Obama and Romney Reveal Early Campaign Strategies

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House Budget Committee Chairman Rep. Paul Ryan, R-Wis., holds up a copy of his budget plan entitled "The Path to Prosperity," Tuesday, March 20, 2012, during a news conference on Capitol Hill in Washington. (AP Photo/Jacquelyn Martin)

House Budget Committee Chairman Rep. Paul Ryan, R-Wis., holds up a copy of his budget plan. (AP Photo/Jacquelyn Martin)

Yesterday, President Obama launched a scathing attack on the Ryan budget plan, calling it “laughable,” “thinly veiled social Darwinism,” and “antithetical to our entire history as a land of opportunity.” Republicans in Congress have “doubled down,” the president said, proposing radical cuts to social services and tax breaks for the rich in spite of rising income inequality and the failure of trickle down economics:

“If this budget becomes law and the cuts were applied evenly, starting in 2014, over 200,000 children would lose their chance to get an early education in the Head Start program. Two million mothers and young children would be cut from a program that gives them access to healthy food. There would be 4,500 fewer federal grants at the Department of Justice and the FBI to combat violent crime, financial crime, and help secure our borders. Hundreds of national parks would be forced to close for part or all of the year. We wouldn’t have the capacity to enforce the laws that protect the air we breathe, the water we drink, or the food that we eat….”

(Read the complete text here)

Earlier today, Republican presidential candidate Mitt Romney struck back in a speech to news executives, saying Obama was running a “hide-and-seek campaign” in which “he wants us to reelect him so we can find out what he will actually do.” He began by bringing up the private comments caught on an open mic between President Obama and the Russian president as the most recent example of Obama’s hidden agenda:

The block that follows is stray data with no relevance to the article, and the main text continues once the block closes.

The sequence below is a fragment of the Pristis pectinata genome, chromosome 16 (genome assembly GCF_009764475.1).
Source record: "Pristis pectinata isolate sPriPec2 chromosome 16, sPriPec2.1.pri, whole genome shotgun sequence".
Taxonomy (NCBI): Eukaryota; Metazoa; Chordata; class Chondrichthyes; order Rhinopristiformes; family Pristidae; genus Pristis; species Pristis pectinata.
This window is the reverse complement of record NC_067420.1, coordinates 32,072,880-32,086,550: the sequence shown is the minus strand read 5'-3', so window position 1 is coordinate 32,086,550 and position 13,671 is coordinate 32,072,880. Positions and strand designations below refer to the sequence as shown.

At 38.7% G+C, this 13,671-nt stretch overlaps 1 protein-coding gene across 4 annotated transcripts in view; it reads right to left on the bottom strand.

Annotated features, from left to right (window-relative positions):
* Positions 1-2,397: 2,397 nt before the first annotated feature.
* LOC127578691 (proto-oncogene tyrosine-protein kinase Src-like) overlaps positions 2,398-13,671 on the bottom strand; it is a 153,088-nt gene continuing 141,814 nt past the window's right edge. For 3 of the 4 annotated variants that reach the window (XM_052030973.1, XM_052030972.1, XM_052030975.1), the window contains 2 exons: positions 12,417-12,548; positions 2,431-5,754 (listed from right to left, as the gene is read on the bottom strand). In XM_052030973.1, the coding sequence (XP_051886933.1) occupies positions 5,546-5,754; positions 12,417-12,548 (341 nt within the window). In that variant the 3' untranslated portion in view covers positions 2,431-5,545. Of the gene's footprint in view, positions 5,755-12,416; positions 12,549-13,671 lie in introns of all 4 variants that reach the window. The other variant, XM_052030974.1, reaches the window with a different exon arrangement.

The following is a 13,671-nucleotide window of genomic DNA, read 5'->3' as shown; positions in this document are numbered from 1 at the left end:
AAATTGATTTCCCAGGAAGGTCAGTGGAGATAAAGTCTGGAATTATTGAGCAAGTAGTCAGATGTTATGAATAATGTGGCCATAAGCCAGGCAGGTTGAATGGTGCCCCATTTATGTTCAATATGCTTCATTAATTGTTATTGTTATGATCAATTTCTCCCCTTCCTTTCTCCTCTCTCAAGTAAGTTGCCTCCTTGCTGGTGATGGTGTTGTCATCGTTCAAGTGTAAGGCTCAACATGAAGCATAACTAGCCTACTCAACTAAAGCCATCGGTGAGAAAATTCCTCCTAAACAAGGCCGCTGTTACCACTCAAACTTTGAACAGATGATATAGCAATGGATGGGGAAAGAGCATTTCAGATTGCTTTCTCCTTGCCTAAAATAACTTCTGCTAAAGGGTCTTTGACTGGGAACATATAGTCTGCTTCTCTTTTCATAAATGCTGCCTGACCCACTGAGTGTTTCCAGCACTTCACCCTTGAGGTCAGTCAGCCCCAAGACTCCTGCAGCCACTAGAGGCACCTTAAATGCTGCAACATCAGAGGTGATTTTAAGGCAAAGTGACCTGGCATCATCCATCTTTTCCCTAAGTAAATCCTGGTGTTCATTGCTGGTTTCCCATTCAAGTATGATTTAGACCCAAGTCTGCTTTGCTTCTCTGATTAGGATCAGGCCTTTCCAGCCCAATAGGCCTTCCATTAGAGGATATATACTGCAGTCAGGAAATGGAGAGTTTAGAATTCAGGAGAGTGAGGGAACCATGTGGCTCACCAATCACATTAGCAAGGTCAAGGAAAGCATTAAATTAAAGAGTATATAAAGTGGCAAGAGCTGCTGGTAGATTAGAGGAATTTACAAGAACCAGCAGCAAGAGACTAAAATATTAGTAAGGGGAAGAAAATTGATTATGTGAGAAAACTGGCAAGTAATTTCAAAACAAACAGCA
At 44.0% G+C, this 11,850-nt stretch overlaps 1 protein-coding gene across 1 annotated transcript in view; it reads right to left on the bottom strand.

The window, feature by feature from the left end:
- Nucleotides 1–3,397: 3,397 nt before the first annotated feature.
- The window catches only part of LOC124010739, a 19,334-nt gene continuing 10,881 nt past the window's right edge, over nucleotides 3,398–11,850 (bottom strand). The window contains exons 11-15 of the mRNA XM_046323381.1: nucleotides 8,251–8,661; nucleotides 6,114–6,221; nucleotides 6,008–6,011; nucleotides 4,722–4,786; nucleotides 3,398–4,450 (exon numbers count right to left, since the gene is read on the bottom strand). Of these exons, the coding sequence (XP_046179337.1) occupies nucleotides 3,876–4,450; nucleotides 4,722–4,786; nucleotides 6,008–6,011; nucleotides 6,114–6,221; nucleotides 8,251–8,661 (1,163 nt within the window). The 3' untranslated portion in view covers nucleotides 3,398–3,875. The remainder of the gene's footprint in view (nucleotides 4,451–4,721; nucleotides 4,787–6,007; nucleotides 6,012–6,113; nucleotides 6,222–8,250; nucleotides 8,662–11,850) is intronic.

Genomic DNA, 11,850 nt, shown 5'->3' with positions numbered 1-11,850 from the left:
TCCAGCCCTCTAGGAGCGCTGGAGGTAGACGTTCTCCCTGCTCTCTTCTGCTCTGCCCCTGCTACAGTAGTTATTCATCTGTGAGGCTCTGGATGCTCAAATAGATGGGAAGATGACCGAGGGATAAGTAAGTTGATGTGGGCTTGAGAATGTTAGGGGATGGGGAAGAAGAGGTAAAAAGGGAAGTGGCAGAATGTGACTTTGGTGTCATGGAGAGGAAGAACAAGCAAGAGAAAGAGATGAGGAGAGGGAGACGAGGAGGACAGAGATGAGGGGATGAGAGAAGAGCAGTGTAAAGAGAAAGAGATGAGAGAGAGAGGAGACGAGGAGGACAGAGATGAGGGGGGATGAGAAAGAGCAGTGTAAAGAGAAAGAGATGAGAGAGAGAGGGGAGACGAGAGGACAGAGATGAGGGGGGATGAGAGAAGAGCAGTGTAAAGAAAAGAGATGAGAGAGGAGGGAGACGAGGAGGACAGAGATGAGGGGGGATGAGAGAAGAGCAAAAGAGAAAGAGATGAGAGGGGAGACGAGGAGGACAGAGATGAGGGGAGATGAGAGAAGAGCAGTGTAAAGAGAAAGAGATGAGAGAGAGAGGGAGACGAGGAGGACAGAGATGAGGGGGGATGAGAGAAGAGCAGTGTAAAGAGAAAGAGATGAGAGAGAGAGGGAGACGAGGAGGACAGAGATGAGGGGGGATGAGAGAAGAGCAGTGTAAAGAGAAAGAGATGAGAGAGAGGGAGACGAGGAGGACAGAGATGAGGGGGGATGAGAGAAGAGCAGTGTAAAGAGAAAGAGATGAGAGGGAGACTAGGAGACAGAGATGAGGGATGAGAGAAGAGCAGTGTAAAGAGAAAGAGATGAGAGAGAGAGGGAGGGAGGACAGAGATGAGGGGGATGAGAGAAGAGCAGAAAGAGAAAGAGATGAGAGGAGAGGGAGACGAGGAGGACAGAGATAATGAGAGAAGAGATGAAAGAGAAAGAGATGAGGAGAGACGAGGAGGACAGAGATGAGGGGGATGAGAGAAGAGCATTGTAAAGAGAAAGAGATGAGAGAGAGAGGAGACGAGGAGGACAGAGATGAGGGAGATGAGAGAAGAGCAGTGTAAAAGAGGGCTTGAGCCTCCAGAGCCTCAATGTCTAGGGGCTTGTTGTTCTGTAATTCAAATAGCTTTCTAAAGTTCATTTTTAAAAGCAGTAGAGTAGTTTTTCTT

“…candidates must be candid about their views and plans. And, in that regard, President Obama’s comments to President Medvedev are deeply troubling. That incident calls his candor into serious question. He does not want to share his real plans before the election, either with the public or with the press. By flexibility, he means that “what the American public doesn’t know won’t hurt him.” He is intent on hiding. You and I will have to do the seeking.”

(Read the complete text here)

In response to a question, Romney commented that Obama’s speech was full of “distortions and inaccuracies” too numerous to mention, and he defended the Ryan budget, saying Obama’s plan was “a grab bag of pet projects.”

Many pundits are saying that Obama’s screed and Romney’s rebuttal represent a sort of unofficial kick-off to the 2012 election. New York Times reporter John Cushman writes that the speeches indicate the president and the likely nominee are “fully engaged in the high-stakes enterprise of defining each other in the most unfavorable terms, seven months before the November election.”

To that end, The Washington Post’s Ezra Klein notes that Obama’s strategy is to tether Romney to the radical Ryan bill . Romney is notoriously vague about his own plans, while the Ryan bill, which Romney has emphatically endorsed, is very specific — and the president spent much of his speech enumerating the details.

Says Klein:

“Obama is trying to increase the visibility of Ryan’s budget. He’s attacking it precisely because that will make Republicans rally around it. He’s trying to make everyone agree that Ryan’s budget is the Republican agenda. And, ultimately, he’s trying to make Romney answer for it. If the White House has its way, they’ll spend the rest of this year campaigning against Paul Ryan even as they run against Mitt Romney.”

The Post’s Chris Cillizza, while agreeing with Klein’s analysis, wonders if Romney might tack to the right and actually make Obama run against Ryan by taking on the “telegenic, beloved by tea party conservatives,” swing-state Wisconsinite as his running mate:

“Knowing now that Obama is going to go all-out on the Ryan plan, it makes an increasing amount of sense for Romney to not only fully embrace the plan (as he has done) but to fully embrace the man too.

It’s not hard to imagine this thought in Romney headquarters this morning: You want to make the Ryan plan the centerpiece of this campaign? Fine. Game on. That’s a fight we want.”

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